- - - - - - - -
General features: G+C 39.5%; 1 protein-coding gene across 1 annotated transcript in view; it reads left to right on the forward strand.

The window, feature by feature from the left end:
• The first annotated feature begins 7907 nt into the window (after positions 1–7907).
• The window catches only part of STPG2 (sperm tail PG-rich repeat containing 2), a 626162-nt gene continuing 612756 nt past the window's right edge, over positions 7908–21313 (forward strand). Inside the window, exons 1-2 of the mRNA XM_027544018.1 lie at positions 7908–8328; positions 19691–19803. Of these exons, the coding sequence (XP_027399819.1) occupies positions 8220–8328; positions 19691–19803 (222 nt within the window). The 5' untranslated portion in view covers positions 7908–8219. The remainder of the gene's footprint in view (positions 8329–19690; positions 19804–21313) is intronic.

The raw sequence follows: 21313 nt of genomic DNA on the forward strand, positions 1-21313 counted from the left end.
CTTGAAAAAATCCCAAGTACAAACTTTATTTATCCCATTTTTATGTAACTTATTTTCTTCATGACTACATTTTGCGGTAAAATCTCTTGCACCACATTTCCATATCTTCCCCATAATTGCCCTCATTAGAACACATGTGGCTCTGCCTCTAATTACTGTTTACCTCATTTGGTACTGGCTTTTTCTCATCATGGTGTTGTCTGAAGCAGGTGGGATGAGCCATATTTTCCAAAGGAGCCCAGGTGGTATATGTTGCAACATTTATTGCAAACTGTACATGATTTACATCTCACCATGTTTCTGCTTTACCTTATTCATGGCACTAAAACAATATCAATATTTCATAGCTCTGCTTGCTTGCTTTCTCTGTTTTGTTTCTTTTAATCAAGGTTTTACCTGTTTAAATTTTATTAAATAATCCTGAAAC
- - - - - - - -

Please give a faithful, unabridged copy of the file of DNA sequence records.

General features: G+C 39.5%; 1 protein-coding gene across 1 annotated transcript in view; it reads left to right on the forward strand.

The window, feature by feature from the left end:
• The first annotated feature begins 7907 nt into the window (after positions 1–7907).
• The window catches only part of STPG2 (sperm tail PG-rich repeat containing 2), a 626162-nt gene continuing 612756 nt past the window's right edge, over positions 7908–21313 (forward strand). Inside the window, exons 1-2 of the mRNA XM_027544018.1 lie at positions 7908–8328; positions 19691–19803. Of these exons, the coding sequence (XP_027399819.1) occupies positions 8220–8328; positions 19691–19803 (222 nt within the window). The 5' untranslated portion in view covers positions 7908–8219. The remainder of the gene's footprint in view (positions 8329–19690; positions 19804–21313) is intronic.

The raw sequence follows: 21313 nt of genomic DNA on the forward strand, positions 1-21313 counted from the left end.
CTTGAAAAAATCCCAAGTACAAACTTTATTTATCCCATTTTTATGTAACTTATTTTCTTCATGACTACATTTTGCGGTAAAATCTCTTGCACCACATTTCCATATCTTCCCCATAATTGCCCTCATTAGAACACATGTGGCTCTGCCTCTAATTACTGTTTACCTCATTTGGTACTGGCTTTTTCTCATCATGGTGTTGTCTGAAGCAGGTGGGATGAGCCATATTTTCCAAAGGAGCCCAGGTGGTATATGTTGCAACATTTATTGCAAACTGTACATGATTTACATCTCACCATGTTTCTGCTTTACCTTATTCATGGCACTAAAACAATATCAATATTTCATAGCTCTGCTTGCTTGCTTTCTCTGTTTTGTTTCTTTTAATCAAGGTTTTACCTGTTTAAATTTTATTAAATAATCCTGAAAC